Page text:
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The Invention of Hugo Cabret
Brian Selznick
With 284 pictures between the book's 533 pages, the book depends equally on its pictures as it does on the actual words. Selznick himself has described the book as "not exactly a novel, not quite a picture book, not really a graphic novel, or a flip book or a movie, but a combination of all these things." The Caldecott Medal is for picture books, in 2008 this was first novel to receive.

The primary inspiration is the true story of turn-of-the-century French pioneer filmmaker Georges Méliès, his surviving films, and his collection of mechanical, wind-up figures called automata. Selznick decided to add automata to the storyline after reading Edison's Eve by Gaby Wood, which tells the story of Edison's attempt to create a talking wind-up doll.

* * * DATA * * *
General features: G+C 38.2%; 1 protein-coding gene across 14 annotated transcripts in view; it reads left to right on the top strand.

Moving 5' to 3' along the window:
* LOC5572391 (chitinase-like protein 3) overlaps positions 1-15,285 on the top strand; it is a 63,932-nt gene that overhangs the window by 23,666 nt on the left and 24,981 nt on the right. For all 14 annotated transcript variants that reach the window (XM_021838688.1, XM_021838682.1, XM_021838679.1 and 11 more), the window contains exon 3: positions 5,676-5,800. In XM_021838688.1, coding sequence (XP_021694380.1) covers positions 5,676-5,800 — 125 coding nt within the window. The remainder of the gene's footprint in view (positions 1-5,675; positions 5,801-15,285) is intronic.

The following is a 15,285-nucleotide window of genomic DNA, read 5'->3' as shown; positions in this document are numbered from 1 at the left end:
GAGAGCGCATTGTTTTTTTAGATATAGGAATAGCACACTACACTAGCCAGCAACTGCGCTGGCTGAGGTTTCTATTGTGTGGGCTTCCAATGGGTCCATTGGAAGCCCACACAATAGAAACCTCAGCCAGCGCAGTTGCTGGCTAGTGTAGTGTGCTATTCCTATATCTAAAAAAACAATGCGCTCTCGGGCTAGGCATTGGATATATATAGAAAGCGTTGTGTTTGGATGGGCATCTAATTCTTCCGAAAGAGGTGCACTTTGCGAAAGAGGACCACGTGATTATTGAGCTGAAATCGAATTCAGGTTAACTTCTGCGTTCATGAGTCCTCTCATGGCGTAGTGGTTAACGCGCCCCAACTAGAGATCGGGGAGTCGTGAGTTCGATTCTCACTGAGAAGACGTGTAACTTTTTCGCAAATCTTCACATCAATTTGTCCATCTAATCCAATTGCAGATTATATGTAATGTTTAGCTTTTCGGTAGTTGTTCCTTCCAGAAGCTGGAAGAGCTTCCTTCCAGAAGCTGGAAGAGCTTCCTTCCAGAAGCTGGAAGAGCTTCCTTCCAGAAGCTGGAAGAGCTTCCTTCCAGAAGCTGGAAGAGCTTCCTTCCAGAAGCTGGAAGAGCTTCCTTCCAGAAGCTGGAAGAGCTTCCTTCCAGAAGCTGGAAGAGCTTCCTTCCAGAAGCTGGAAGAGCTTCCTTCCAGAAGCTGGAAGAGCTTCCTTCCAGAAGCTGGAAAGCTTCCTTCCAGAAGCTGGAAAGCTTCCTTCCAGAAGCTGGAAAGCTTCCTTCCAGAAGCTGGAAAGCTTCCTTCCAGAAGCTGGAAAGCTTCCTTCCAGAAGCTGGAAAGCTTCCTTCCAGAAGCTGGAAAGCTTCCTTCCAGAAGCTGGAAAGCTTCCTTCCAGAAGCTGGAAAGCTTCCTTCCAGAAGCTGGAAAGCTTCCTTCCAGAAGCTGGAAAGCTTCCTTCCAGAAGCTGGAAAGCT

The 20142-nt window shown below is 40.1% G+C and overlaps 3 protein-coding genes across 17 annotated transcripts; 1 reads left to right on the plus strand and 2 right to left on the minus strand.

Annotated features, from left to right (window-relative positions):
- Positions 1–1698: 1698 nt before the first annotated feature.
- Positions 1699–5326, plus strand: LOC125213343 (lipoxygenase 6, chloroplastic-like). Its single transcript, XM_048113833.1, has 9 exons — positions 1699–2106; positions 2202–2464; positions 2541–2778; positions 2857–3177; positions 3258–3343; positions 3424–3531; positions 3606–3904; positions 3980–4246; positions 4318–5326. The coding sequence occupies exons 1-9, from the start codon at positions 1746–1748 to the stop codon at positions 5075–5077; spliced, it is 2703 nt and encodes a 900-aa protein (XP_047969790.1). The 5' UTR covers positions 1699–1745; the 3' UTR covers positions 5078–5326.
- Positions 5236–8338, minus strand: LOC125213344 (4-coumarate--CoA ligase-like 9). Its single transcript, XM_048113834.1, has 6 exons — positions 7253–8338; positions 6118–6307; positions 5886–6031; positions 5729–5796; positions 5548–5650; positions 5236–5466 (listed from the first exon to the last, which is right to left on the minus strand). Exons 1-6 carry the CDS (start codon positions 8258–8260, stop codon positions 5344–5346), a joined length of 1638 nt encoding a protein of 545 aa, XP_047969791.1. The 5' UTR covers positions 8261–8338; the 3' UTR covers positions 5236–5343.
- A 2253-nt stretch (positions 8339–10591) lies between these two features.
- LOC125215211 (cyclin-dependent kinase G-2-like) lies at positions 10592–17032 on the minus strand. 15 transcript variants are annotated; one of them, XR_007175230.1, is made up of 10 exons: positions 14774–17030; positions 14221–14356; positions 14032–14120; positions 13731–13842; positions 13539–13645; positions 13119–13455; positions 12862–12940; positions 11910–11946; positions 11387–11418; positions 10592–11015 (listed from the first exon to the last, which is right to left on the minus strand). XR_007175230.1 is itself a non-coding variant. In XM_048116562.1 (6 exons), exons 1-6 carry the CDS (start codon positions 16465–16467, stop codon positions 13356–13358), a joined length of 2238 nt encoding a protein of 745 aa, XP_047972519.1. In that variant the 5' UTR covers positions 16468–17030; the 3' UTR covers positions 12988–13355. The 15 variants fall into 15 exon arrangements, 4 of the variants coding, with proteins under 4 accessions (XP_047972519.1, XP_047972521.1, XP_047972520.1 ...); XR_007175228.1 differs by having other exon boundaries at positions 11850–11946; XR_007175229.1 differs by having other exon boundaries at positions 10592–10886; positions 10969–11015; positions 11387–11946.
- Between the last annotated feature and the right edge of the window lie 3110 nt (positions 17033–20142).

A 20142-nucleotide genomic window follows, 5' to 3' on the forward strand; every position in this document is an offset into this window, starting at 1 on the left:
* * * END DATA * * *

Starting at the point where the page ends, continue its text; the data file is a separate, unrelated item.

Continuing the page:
Méliès actually had a set of automata, which were either sold or lost. At the end of his life Méliès was broke, even as his films were screening widely in the United States. He did work in a toy booth in a Paris railway station, hence the setting. Selznick drew Méliès's real door in the book.
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